"Sensation seeking is a personality trait defined by the search for experiences and feelings, that are varied, novel, complex and intense, and by the readiness to take physical, social, legal, and financial risks for the sake of such experiences." --Marvin Zuckerman
- Sensation seeking quiz
- USA heat maps of sensation seeking
- World heat maps of sensation seeking
- Like me on Facebook for more information on sensation seeking
Skydiving anyone? - Emory Magazine
- Think You’re not a Sensation-Seeker? Think Again - WABE Atlanta's NPR station
Thrill Seeker or Chill Seeker - Atlanta Journal and Constitution
Are you much of a thrill seeker? Test gives you a clue - Atlanta Journal Constitution
What is Sensation Seeking?
This video explains the parts of sensation seeking.
Sensation seeking is a key research interest of Dr. Carter’s. First described in the 1960s, sensation seeking is evident everywhere in today’s social-media-infused society. YouTube is filled with video clips of “ordinary” people doing extraordinarily risky stunts for the sheer thrill of it. These modern-day daredevils are in search of a buzz that makes them feel more alive. From the clearly outrageous antics shown on the Jackass television series and movies, to the urge we all have for complex and exciting experiences, sensation seeking is a personality trait that can result in either harmless fun or potentially serious trouble.
Dr. Carter is particularly interested in the high sensation seeking (HSS) personality, those drawn to extreme adventure activities such as skydiving, snowboarding, and mountain climbing, or who take unnecessary risks via addictions, dangerous driving, and inappropriate social interactions.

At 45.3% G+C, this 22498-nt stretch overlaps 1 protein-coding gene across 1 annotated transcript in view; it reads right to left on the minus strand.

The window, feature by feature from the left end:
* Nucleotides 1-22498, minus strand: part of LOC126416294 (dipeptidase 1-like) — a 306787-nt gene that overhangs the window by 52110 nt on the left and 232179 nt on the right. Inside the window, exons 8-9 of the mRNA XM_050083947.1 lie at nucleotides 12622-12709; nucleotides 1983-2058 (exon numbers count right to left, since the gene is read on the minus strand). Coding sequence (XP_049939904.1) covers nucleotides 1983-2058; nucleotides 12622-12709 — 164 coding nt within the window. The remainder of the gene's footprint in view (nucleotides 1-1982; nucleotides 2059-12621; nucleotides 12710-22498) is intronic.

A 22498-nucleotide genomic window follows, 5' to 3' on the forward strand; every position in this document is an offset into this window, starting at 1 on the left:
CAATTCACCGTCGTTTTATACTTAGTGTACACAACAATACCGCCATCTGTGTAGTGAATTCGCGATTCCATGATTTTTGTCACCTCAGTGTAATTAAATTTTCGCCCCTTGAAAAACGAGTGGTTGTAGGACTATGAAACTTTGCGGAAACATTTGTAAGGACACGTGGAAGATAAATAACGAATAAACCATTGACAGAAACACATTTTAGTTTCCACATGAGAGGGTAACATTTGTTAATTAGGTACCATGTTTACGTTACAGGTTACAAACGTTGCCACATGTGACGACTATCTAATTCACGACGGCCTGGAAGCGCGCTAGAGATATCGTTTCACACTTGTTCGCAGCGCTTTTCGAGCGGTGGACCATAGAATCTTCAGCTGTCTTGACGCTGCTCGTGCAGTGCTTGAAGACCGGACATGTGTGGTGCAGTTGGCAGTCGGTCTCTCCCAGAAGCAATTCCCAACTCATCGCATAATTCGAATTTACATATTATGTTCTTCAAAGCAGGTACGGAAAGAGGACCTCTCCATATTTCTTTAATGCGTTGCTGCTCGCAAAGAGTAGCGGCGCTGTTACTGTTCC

Sensation seeking has four components:
- Thrill and adventure seeking- quest for risk
- Experience seeking- love of new sensations
- Disinhibition- ability to be unrestrained
- Boredom susceptibility- dislike for repetition
Evidence has shown that sensation seeking has a genetic component and is linked to several hormones and neurotransmitters. Dr. Carter’s research explores the problems, psychology, and neuroscience behind the HSS personality, those who crave and seek out exotic and intense experiences even when physical or social risks are involved.
Take a short sensation seeking survey
You can interpret your score using this scale:
0-16 Low Sensation Seeking
17-27 Medium Sensation Seeking
28-40 High Sensation Seeking
For each sub-scale
You can share your story about sensation seeking by filling out the form below. All identifying information from your stories will remain private. You may be contacted for a short telephone interview.